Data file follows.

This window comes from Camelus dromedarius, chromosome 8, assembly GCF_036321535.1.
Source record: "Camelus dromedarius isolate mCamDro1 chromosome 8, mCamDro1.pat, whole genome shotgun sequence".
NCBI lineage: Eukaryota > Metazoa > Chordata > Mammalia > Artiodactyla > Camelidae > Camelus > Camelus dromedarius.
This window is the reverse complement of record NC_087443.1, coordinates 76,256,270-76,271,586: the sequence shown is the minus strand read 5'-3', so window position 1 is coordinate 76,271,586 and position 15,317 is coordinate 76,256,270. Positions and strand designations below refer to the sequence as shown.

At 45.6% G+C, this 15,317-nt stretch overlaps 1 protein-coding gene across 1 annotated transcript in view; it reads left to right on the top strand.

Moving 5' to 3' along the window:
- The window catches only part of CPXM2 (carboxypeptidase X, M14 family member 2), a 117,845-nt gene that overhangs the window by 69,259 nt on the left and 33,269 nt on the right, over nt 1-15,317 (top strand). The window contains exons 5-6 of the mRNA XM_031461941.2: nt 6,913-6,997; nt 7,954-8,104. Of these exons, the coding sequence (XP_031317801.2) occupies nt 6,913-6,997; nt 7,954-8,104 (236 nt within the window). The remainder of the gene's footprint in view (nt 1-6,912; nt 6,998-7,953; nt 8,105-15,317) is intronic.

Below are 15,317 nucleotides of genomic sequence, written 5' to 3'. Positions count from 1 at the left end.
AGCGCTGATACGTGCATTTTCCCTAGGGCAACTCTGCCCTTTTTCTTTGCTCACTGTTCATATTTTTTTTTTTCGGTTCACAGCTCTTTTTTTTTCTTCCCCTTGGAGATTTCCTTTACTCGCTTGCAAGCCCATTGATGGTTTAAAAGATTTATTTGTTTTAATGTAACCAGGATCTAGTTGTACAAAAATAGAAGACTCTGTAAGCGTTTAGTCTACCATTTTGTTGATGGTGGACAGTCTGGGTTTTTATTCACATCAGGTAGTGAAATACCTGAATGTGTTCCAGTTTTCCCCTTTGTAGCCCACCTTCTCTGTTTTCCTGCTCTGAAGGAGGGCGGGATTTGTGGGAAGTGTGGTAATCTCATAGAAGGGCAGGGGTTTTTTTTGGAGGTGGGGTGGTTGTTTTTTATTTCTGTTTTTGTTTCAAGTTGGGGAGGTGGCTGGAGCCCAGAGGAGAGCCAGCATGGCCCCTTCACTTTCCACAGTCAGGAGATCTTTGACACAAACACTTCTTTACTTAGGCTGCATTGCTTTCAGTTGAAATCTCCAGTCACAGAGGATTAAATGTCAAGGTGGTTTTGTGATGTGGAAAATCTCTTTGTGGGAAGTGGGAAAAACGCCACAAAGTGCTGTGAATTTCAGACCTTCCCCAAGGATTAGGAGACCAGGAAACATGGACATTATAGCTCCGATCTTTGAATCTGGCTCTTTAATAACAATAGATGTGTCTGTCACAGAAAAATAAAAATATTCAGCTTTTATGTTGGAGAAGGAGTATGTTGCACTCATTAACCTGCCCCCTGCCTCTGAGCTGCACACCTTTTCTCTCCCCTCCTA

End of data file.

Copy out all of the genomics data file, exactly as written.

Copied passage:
This window comes from Camelus dromedarius, chromosome 8, assembly GCF_036321535.1.
Source record: "Camelus dromedarius isolate mCamDro1 chromosome 8, mCamDro1.pat, whole genome shotgun sequence".
NCBI lineage: Eukaryota > Metazoa > Chordata > Mammalia > Artiodactyla > Camelidae > Camelus > Camelus dromedarius.
This window is the reverse complement of record NC_087443.1, coordinates 76,256,270-76,271,586: the sequence shown is the minus strand read 5'-3', so window position 1 is coordinate 76,271,586 and position 15,317 is coordinate 76,256,270. Positions and strand designations below refer to the sequence as shown.

At 45.6% G+C, this 15,317-nt stretch overlaps 1 protein-coding gene across 1 annotated transcript in view; it reads left to right on the top strand.

Moving 5' to 3' along the window:
- The window catches only part of CPXM2 (carboxypeptidase X, M14 family member 2), a 117,845-nt gene that overhangs the window by 69,259 nt on the left and 33,269 nt on the right, over nt 1-15,317 (top strand). The window contains exons 5-6 of the mRNA XM_031461941.2: nt 6,913-6,997; nt 7,954-8,104. Of these exons, the coding sequence (XP_031317801.2) occupies nt 6,913-6,997; nt 7,954-8,104 (236 nt within the window). The remainder of the gene's footprint in view (nt 1-6,912; nt 6,998-7,953; nt 8,105-15,317) is intronic.

Below are 15,317 nucleotides of genomic sequence, written 5' to 3'. Positions count from 1 at the left end.
AGCGCTGATACGTGCATTTTCCCTAGGGCAACTCTGCCCTTTTTCTTTGCTCACTGTTCATATTTTTTTTTTTCGGTTCACAGCTCTTTTTTTTTCTTCCCCTTGGAGATTTCCTTTACTCGCTTGCAAGCCCATTGATGGTTTAAAAGATTTATTTGTTTTAATGTAACCAGGATCTAGTTGTACAAAAATAGAAGACTCTGTAAGCGTTTAGTCTACCATTTTGTTGATGGTGGACAGTCTGGGTTTTTATTCACATCAGGTAGTGAAATACCTGAATGTGTTCCAGTTTTCCCCTTTGTAGCCCACCTTCTCTGTTTTCCTGCTCTGAAGGAGGGCGGGATTTGTGGGAAGTGTGGTAATCTCATAGAAGGGCAGGGGTTTTTTTTGGAGGTGGGGTGGTTGTTTTTTATTTCTGTTTTTGTTTCAAGTTGGGGAGGTGGCTGGAGCCCAGAGGAGAGCCAGCATGGCCCCTTCACTTTCCACAGTCAGGAGATCTTTGACACAAACACTTCTTTACTTAGGCTGCATTGCTTTCAGTTGAAATCTCCAGTCACAGAGGATTAAATGTCAAGGTGGTTTTGTGATGTGGAAAATCTCTTTGTGGGAAGTGGGAAAAACGCCACAAAGTGCTGTGAATTTCAGACCTTCCCCAAGGATTAGGAGACCAGGAAACATGGACATTATAGCTCCGATCTTTGAATCTGGCTCTTTAATAACAATAGATGTGTCTGTCACAGAAAAATAAAAATATTCAGCTTTTATGTTGGAGAAGGAGTATGTTGCACTCATTAACCTGCCCCCTGCCTCTGAGCTGCACACCTTTTCTCTCCCCTCCTA